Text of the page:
The Paper Pauper on a Whistle Perch

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A Paper Pauper on the Whistle Perch


James R. Parrish
A Paper Pauper on a Whistle Perch
Copyright ? 1988, 2016 by James R. Parrish

Cover Art
Mac Hernandez
Kristi King-Morgan
Niki Browning

All rights reserved. This book or any portion thereof
may not be reproduced or used in any manner whatsoever
without the express written permission of the publisher
except for the use of brief quotations in a book review.

Printed in the United States of America

Second Printing, 2016

ISBN 13: 978-1535303200
ISBN 10: 1535303204

Dreaming Big Publications
Table of Contents

Chapter 1: The Paper Tiger
Chapter 2: Acting President
Chapter 3: Top Secret Meeting
Chapter 4: John Houston
Chapter 5: Danger From Within
Chapter 6: Undercover Affairs
Chapter 7: Meeting With the President
Chapter 8: Power and Purpose
Chapter 9: In Pursuit
Chapter 10: The President's Speech
Chapter 11: No Quarter
Chapter 12: Back Down to Earth
Chapter 13: To Serve and Protect
Chapter 14: Old and Gray
Chapter 15: Ellie Sue
Chapter 16: Confirmation or Denial
Chapter 17: Making Preparations
Chapter 18: Mulling, Musing
Chapter 19: Mister Pirogue
Chapter 20: A Country United
Chapter 21: God's Instinct
Chapter 22: Taking Back America
Chapter 23: One Nation Under God
Chapter 24: A Nation Abuzz
Chapter 25: On the Whistle Perch
About the Author
Chapter 1
The Paper Tiger
He grimaced, and his eyes rolled beneath closed lids. The staccato of automatic rifle fire and exploding hand grenades of the terrorists' attack only a half mile away barely entered Vice President Franklin Jefferson Adams' subconscious. Yet, the fury of foreigners battling on American soil added to the ogres and ghouls already claiming him in fitful sleep.
As the rackety-racking of battle continued, Adams thrashed his feet and kicked aside rumpled covers. His long, muscular body twisted onto its right side in the big bed he'd moved near the smoke-blackened, mahogany-paneled inner wall of the spacious study of Blair House. He was gripped by fearful images.
Sweat oozed from his wide forehead and ruddy, unshaven face and drenched his shaggy red hair and bushy brows. He'd always been fastidious, but because of recent personal setbacks and the sad state of the union, he no longer cared about his appearance. He needed desperately to rid himself of the frequently screaming or awesomely silent demons, which controlled him. In his mind, he was killing himself.
His forty-one year old frame, once so athletic but now so gaunt, shuddered in clinging, perspiration-soaked green cotton pajamas-American-made, he'd have mentioned had he been awake. Both his eyes, bloodshot now but normally clear as blue water over pristine sand and coral, wallowed without aim between tear-wet lashes. He moaned faintly as he fought the ogres of his conscience gone almost insane in an America beset by savages of terrorism and politics.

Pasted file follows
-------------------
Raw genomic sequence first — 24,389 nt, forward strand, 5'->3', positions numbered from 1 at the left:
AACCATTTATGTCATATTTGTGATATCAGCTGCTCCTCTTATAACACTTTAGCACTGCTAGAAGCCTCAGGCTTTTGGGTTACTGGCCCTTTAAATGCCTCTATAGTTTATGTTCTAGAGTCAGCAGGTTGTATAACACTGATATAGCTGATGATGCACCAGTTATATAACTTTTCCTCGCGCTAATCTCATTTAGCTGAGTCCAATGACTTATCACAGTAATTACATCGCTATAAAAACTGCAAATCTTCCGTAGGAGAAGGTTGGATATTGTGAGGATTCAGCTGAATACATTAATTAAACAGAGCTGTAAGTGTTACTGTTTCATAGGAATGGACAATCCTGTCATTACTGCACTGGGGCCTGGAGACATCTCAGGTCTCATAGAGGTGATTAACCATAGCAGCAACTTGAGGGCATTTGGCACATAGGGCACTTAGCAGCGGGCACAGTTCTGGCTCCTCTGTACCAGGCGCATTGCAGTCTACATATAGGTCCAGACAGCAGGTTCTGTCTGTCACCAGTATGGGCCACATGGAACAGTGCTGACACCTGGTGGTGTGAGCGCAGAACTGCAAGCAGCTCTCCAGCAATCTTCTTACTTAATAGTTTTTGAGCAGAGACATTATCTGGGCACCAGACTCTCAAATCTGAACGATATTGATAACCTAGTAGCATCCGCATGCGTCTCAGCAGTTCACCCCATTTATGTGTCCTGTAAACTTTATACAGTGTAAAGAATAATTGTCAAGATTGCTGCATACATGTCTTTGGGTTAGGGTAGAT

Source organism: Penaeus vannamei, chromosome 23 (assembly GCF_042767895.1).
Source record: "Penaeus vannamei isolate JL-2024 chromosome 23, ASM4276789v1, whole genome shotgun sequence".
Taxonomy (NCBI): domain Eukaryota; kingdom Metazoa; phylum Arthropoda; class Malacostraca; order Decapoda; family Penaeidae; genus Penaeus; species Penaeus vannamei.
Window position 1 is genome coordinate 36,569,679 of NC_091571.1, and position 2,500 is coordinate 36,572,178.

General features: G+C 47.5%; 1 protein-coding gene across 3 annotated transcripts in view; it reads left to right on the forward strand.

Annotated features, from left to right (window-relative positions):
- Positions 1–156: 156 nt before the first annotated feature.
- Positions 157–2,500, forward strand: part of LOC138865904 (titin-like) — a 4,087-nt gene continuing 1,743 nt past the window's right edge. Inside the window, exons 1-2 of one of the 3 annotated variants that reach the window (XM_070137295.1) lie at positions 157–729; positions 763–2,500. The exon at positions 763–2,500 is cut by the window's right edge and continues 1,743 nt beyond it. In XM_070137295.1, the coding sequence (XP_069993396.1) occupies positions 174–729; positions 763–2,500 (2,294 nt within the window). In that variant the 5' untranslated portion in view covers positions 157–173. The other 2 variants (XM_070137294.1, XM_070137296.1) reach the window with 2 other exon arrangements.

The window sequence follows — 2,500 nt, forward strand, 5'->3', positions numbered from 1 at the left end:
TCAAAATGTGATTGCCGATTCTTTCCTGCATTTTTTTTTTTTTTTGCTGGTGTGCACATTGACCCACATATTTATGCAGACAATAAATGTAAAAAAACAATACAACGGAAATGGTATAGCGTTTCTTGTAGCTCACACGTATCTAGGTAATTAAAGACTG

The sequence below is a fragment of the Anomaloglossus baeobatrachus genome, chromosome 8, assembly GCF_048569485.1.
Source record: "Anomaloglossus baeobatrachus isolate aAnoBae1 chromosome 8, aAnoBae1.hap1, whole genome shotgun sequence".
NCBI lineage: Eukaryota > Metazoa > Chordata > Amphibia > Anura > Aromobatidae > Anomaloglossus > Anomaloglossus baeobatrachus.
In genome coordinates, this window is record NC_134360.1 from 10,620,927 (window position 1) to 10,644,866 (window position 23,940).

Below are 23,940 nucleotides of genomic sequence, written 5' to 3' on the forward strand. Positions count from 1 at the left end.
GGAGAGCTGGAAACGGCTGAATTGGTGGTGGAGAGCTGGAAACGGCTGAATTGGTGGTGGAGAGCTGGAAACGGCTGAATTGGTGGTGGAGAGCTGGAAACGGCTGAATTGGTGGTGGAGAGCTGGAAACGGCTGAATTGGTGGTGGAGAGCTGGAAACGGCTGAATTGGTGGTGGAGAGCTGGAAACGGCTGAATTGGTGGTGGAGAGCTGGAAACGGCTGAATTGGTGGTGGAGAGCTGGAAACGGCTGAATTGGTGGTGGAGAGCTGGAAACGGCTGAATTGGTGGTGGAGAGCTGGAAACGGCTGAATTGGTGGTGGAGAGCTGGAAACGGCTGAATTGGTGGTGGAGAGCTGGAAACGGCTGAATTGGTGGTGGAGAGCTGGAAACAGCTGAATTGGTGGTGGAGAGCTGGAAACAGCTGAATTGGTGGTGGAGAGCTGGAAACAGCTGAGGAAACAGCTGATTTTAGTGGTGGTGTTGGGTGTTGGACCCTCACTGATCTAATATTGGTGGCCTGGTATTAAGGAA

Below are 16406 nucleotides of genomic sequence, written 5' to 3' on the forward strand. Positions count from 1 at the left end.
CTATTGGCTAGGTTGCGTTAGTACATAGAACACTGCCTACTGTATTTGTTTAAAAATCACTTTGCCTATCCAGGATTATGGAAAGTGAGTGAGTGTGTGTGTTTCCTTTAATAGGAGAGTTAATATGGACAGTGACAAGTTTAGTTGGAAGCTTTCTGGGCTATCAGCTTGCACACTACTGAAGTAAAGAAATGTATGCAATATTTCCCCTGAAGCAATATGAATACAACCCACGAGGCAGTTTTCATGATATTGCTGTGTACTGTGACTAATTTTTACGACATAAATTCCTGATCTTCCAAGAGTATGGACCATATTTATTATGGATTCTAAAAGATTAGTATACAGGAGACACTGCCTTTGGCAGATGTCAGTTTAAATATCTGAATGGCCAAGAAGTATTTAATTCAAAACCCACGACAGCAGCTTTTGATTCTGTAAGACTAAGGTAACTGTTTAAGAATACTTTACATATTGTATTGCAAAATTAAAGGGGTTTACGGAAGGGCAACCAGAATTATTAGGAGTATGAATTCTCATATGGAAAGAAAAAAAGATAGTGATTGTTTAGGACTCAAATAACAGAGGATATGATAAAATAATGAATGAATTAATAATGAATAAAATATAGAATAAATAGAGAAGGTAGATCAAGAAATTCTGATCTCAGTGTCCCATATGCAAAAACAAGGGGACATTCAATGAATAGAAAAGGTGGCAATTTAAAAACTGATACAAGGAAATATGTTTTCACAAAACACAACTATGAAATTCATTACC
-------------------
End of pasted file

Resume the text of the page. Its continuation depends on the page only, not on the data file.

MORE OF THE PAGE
Even as he shrank inside himself, he bellowed like a doggie wailing for mama's help from a stalking, hungry cougar. He shivered from the dampness of his pajamas and a March breeze, which prickled through a narrow crack in a slightly gapped window in predawn hours in the District of Columbia.
Yet the external iciness held little sway in his predicament. All the evil, vicious, combatant forces of a modern world and a nearly bankrupt America churned within him. His conscience fought about as effectively as a newborn calf succumbing to a wild destiny in a harsh, soul-eating world.
Adams had never wanted to be a public official. Now President Balboa Boston's long-standing illness-not generally known by the public-and the terrorists' "poor country" war, the moral decay in a Christian society, the huge national debt, the trade deficit, the unfair trade situation, and his wife's adultery with and defection to Secretary of State Benedict Rothschild all combined to thrust Adams into almost complete agony.
This anguish had persisted, had been exacerbated, for almost nine months-ever since his wife Lisa has moved to Rothschild's mansion and had taken their son and daughter with her. Buffeted by Lisa's desertion and threat of divorce, Adams had been rocked by mental devils, when asleep or awake.
Six weeks before, Rothschild had succeeded in having President Boston kick Adams out of his office in the White House.
With no real role in government and without his wife and children, Adams had come to feel that life no longer had a purpose. He was lost without Lisa.
Three weeks ago, when the terrorists' car bomb had destroyed most of Blair House and had killed Adams' secretary and executive assistant, the vice president had holed up in the single undamaged room. He'd moved a bed into the study, which already had a small kitchen. He'd lived on TV dinners, sandwiches, soup, frozen chili, and other prepackaged Mexican food he'd loved since a child in Texas.